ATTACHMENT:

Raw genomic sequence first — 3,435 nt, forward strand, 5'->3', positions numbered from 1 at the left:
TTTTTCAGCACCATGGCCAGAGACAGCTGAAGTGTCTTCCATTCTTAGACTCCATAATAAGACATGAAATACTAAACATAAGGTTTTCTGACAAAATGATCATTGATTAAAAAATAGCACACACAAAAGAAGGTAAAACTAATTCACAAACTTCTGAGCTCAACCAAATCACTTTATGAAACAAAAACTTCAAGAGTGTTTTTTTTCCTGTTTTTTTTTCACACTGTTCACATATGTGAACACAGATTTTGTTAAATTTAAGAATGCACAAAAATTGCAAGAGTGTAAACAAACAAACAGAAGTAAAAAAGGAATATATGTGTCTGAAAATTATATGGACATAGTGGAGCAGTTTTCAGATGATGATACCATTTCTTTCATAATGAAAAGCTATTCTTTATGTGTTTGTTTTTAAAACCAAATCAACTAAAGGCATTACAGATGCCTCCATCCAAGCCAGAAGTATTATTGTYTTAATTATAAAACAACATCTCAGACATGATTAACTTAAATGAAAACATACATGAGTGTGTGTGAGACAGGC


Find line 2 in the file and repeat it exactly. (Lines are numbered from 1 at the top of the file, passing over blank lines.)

TTTTTCAGCACCATGGCCAGAGACAGCTGAAGTGTCTTCCATTCTTAGACTCCATAATAAGACATGAAATACTAAACATAAGGTTTTCTGACAAAATGATCATTGATTAAAAAATAGCACACACAAAAGAAGGTAAAACTAATTCACAAACTTCTGAGCTCAACCAAATCACTTTATGAAACAAAAACTTCAAGAGTGTTTTTTTTCCTGTTTTTTTTTCACACTGTTCACATATGTGAACACAGATTTTGTTAAATTTAAGAATGCACAAAAATTGCAAGAGTGTAAACAAACAAACAGAAGTAAAAAAGGAATATATGTGTCTGAAAATTATATGGACATAGTGGAGCAGTTTTCAGATGATGATACCATTTCTTTCATAATGAAAAGCTATTCTTTATGTGTTTGTTTTTAAAACCAAATCAACTAAAGGCATTACAGATGCCTCCATCCAAGCCAGAAGTATTATTGTYTTAATTATAAAACAACATCTCAGACATGATTAACTTAAATGAAAACATACATGAGTGTGTGTGAGACAGGC